MORTON — Village Board trustees Monday got the lowdown on a proposed community solar energy project that would be built just outside Morton in an agricultural area.
Representatives from Highland Park-based Trajectory Energy Partners spoke to trustees about Morton Solar, which would be constructed on a 16.11-acre tract north of Interstate 74 and west of Tennessee Avenue on land that would be leased from Glenda Kruse and Sherry Bliss.
Trajectory is seeking a special-use permit for the project from Tazewell County through the county’s Zoning Board of Appeals. The request will be considered at the board’s Oct. 2 meeting.
Because the proposed project is within 1.5 miles of Morton’s border, trustees can provide input into the request. They will do so at their Oct. 1 meeting.
Morton Solar is projected to produce two megawatts of electricity for the Ameren grid that would serve 300 to 400 homes. By comparison, one wind turbine also produces two megawatts of electricity.
Customers of Morton Solar electricity would see a 10 percent savings on their electric bill and the project would generate about $15,000 annually in real estate tax revenue, according Trajectory representatives.
Rows of 10- to 12-foot-high photovoltaic cell panels mounted on posts driven into the ground would produce the electricity. The panels would be in a north-south configuration and rotate to track the sun through the day.
A 7-foot-tall chain-link fence would enclose the panels and electrical equipment, and allow entry only through a locked gate. Pollinator-friendly landscaping would be planted.
The panels would have anti-reflective coating to minimize glare “and you won’t hear a buzz outside the fence line,” said Josh Bushinsky, Trajectory co-founder and partner.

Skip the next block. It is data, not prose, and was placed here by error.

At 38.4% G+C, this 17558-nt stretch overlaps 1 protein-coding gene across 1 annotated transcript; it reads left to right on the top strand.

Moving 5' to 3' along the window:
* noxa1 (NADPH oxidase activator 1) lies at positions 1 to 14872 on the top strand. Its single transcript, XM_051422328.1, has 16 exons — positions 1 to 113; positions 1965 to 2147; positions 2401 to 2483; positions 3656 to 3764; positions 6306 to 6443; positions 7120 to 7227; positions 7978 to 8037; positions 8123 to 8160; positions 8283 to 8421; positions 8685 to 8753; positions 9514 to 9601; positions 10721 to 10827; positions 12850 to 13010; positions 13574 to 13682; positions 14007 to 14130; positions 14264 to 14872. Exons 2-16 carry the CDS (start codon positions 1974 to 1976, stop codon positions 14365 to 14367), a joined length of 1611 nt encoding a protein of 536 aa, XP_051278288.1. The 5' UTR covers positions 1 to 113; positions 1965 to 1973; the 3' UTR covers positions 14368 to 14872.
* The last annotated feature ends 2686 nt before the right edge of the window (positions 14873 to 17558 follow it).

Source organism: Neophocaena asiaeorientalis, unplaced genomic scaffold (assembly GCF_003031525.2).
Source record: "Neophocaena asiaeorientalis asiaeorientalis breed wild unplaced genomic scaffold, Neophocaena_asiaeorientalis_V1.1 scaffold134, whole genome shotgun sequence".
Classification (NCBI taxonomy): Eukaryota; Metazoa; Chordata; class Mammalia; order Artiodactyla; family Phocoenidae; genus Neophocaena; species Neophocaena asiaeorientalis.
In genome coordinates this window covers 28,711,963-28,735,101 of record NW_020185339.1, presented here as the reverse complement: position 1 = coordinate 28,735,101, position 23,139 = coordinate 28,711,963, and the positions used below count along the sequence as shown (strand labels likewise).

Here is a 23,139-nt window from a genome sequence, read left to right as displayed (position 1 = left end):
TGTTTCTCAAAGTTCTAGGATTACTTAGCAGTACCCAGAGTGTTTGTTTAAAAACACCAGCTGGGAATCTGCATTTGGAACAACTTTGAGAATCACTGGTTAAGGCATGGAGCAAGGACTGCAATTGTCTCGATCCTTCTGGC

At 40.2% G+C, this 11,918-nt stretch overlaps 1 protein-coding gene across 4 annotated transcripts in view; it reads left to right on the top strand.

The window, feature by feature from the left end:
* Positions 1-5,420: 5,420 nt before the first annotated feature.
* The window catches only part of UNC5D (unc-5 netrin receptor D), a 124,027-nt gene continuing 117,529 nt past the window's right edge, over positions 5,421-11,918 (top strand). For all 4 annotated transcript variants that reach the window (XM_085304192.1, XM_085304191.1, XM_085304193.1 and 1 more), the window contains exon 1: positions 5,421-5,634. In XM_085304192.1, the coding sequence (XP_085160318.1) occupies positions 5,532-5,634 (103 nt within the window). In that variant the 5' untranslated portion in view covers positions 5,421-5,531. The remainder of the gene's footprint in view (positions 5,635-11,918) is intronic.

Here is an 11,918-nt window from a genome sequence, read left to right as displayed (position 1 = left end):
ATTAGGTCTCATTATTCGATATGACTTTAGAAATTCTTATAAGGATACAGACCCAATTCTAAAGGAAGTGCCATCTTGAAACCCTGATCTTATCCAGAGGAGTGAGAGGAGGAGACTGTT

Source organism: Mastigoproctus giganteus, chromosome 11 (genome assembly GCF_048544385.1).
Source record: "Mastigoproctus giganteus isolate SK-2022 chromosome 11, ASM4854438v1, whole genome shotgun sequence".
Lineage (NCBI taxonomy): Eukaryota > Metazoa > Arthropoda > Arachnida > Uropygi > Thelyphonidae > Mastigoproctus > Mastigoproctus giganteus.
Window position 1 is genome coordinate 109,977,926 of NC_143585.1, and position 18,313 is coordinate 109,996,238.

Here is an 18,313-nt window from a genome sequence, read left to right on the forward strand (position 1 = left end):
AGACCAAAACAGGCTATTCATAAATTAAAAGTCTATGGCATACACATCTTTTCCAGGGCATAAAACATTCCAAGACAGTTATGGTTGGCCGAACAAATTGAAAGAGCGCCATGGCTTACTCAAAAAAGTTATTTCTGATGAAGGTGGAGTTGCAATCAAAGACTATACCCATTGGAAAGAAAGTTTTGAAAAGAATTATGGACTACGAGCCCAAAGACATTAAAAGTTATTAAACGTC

No lighting would be installed.
Bushinsky said the land for Morton Solar would be leased for 25 years, with options to extend the agreement for another five or 10 years.
If the land is needed for another use like a commercial or residential development, Bushinsky said, the solar equipment would be removed.
“We can restore the land,” he said.
“No infrastructure is needed,” said Colleen Callahan, Trajectory’s rural Illinois referral partner.
Morton Solar and similar proposed solar energy projects throughout the state are the result of the Future Energy Jobs Act passed by the state in 2016.
Lottery drawings will determine which projects go forward.
Also Monday, Morton trustees approved three business improvement grant requests. Each is for permanent landscaping. A preschool and day care center at 1800 S. Main St. also will add an enclosed entrance using its $8,329 grant.
The other businesses with approved grants are a financial services office at 214 W. Jefferson St. ($4,945 grant) and a paper products company at 510 E. Courtland St. ($4,500 grant).
Money for the grants comes from business district sales tax revenue.